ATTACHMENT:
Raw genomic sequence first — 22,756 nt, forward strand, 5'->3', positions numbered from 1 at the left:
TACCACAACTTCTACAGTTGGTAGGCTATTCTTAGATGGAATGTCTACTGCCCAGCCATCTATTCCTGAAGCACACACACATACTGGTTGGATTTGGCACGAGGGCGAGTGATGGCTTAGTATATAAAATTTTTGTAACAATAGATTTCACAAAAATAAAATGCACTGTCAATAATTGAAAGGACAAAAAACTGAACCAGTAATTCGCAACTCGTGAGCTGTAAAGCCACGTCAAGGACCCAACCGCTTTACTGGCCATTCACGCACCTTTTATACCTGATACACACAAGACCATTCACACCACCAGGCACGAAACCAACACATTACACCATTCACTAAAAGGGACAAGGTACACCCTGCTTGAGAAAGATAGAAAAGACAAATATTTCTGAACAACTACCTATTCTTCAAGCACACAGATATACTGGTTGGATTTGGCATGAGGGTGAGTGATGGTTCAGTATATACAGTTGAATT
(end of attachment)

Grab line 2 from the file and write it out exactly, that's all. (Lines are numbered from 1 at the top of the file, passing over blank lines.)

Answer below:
TACCACAACTTCTACAGTTGGTAGGCTATTCTTAGATGGAATGTCTACTGCCCAGCCATCTATTCCTGAAGCACACACACATACTGGTTGGATTTGGCACGAGGGCGAGTGATGGCTTAGTATATAAAATTTTTGTAACAATAGATTTCACAAAAATAAAATGCACTGTCAATAATTGAAAGGACAAAAAACTGAACCAGTAATTCGCAACTCGTGAGCTGTAAAGCCACGTCAAGGACCCAACCGCTTTACTGGCCATTCACGCACCTTTTATACCTGATACACACAAGACCATTCACACCACCAGGCACGAAACCAACACATTACACCATTCACTAAAAGGGACAAGGTACACCCTGCTTGAGAAAGATAGAAAAGACAAATATTTCTGAACAACTACCTATTCTTCAAGCACACAGATATACTGGTTGGATTTGGCATGAGGGTGAGTGATGGTTCAGTATATACAGTTGAATT